It’s possible to read Rae Armantrout’s short poem ‘The Way’ as a kind of mock confessional epiphany poem that winds up with an actual (if ironized, meta-poetic) “epiphany” in which a postmodern artist estranged from the language-game of church-life finds a way to “be herself,” to be a poet, precisely by the kind of humorous, disjunctive play in the field of religious language that the poem itself performs.
Contrary to popular misconception, White’s essay “Once More to the Lake” doesn’t recount a nostalgic journey back to a vanished world, to a sacred place cherished in one’s memory. White’s revisit to “old haunts” actually comes closer to a nightmare, as he experiences throughout the week a series of disconcerting and uncanny sensations resulting from the initial illusion that the passage of time has somehow dissolved.
I’d argue that like a minor league baseball team, a minor character has the capacity to transcend their supporting role. Maybe even rebel against it. If the writer’s not careful—maybe the writer should sometimes take care not to be so careful—a minor character might become interesting in and of themselves and, in this way, offer the reader a necessary break now and then from the spotlight-hungry lead.
I can say, with joy and gratitude, that Monsignor Lorenzo Albacete was one of my mentors, and for a brief and very charmed time in my life, as I studied theology at the Pope John Paul II Institute in Washington DC in my early twenties, my way of seeing reality was permanently and dramatically changed by him. He gave me an infinite horizon.
Two poems of A. R. Ammons, in particular, have stayed with me as touchstones for over thirty years, the much-anthologized “Corsons Inlet” and his lesser-known poem on the nature of thought, “The Misfit.” These poems seem important to me as warnings against the rigidity of a closed mind.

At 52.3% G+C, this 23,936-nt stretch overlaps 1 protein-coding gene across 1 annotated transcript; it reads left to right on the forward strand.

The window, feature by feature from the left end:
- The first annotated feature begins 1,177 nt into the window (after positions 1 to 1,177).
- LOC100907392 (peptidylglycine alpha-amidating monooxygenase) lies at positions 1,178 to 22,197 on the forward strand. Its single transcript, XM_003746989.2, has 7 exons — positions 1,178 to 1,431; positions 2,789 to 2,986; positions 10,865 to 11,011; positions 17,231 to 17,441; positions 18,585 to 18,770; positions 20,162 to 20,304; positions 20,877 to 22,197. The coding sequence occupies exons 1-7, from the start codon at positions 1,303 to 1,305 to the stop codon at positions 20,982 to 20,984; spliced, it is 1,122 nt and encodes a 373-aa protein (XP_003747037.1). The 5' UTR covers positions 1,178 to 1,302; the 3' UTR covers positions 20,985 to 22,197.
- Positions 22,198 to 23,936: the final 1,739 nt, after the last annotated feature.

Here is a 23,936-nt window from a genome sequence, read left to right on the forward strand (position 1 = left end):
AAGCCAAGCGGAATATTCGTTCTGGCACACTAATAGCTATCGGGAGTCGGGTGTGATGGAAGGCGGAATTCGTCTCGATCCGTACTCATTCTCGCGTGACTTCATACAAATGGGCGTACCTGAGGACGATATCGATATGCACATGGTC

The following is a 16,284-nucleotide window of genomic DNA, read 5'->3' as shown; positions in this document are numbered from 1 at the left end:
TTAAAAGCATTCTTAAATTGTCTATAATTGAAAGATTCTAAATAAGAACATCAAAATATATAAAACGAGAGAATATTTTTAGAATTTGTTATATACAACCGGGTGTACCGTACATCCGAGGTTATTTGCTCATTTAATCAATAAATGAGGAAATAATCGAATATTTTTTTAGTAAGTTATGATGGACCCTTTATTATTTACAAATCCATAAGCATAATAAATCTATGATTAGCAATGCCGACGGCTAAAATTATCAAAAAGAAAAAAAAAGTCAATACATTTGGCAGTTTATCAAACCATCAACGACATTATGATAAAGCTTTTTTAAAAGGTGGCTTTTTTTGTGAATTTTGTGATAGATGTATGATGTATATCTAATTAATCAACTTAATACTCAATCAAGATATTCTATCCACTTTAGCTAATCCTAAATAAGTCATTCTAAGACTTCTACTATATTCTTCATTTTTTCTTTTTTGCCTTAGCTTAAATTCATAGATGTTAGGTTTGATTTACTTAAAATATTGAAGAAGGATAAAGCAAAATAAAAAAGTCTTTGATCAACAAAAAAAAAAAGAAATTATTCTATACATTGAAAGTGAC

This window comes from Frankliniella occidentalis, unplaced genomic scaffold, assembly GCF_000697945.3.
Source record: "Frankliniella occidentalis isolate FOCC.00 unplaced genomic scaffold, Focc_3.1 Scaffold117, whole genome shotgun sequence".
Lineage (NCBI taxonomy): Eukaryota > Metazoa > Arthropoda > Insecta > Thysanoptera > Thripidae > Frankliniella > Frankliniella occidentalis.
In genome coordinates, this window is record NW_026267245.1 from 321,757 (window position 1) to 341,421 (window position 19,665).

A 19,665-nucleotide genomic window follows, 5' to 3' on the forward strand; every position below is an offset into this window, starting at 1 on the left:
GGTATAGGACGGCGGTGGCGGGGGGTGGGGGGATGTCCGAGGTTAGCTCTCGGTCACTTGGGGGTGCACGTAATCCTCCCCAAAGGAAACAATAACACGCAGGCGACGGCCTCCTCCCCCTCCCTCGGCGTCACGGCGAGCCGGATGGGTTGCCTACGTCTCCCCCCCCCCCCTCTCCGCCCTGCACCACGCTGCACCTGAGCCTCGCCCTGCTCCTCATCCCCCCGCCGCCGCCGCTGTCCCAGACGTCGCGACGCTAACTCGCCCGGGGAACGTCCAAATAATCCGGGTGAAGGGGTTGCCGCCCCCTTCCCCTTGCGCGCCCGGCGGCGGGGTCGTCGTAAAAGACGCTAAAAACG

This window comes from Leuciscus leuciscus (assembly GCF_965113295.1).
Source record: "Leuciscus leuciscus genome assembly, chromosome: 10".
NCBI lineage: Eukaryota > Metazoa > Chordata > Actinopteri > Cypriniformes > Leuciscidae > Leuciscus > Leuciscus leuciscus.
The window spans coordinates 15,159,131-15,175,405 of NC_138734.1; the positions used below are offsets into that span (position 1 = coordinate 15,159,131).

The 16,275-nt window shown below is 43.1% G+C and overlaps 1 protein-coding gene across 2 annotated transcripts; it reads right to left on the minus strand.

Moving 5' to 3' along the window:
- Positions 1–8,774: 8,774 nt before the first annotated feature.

Entanglement is a fascinating, mysterious, thing in physics. Entangled particles can be galaxies apart, yet they change each other’s states instantaneously, in spite of the fact that a signal between them might take millennia to arrive. You can think of entangled particles as those twins who simultaneously pick up the phone to call each other, if you can imagine the twins always picking up the phone at the same time.
Like the printing press, the internet seems to have created an almost idolatrous relationship with the written word. There are, of course, exceptions, but the tenor of most online discourse today is literal-minded and judgmental, with more than a whiff of the Salem Witch trials about it.
The desire that is typical of Blues—from which Bob Dylan draws so much of the spirit of his music as well as actual phrases—is the same we find in the prophets. The Lord God is a jealous and often a jilted lover.
I’ve been spending Covidtide cycling as much as possible. The mental rhythm of riding is calming, contemplative. Something gets in my head and I just keep turning it over. Since June 19th it’s been Bob Dylan’s new album, Rough and Rowdy Ways, released on that date.
When the May issue of Poetry dropped through my mail slot, it landed so I got to read the back cover first, lines from classicist/poet A.E. Stallings’s “Daedal”: “To build a labyrinth it takes / some good intentions, some mistakes.” Perfect, with allowances for the imperfect.
Whether I’m reading or writing, the page is a good place for me—the place where I feel most at home. Like my nightly prayer, it’s a solitary courtyard, but one with a potentially social dimension.
Chardin has always been one of my favorite painters. Now that so many of us are sequestered in our homes because of the coronavirus, his paintings seem particularly appropriate. Why?—because their subject matter is so often the stuff that surrounds us. Look at his painting “Still Life with Teapot, Grapes, Chestnuts, and a Pear” and the viewer finds exactly what its title says will be found: a teapot, grapes, chestnuts, and a pear.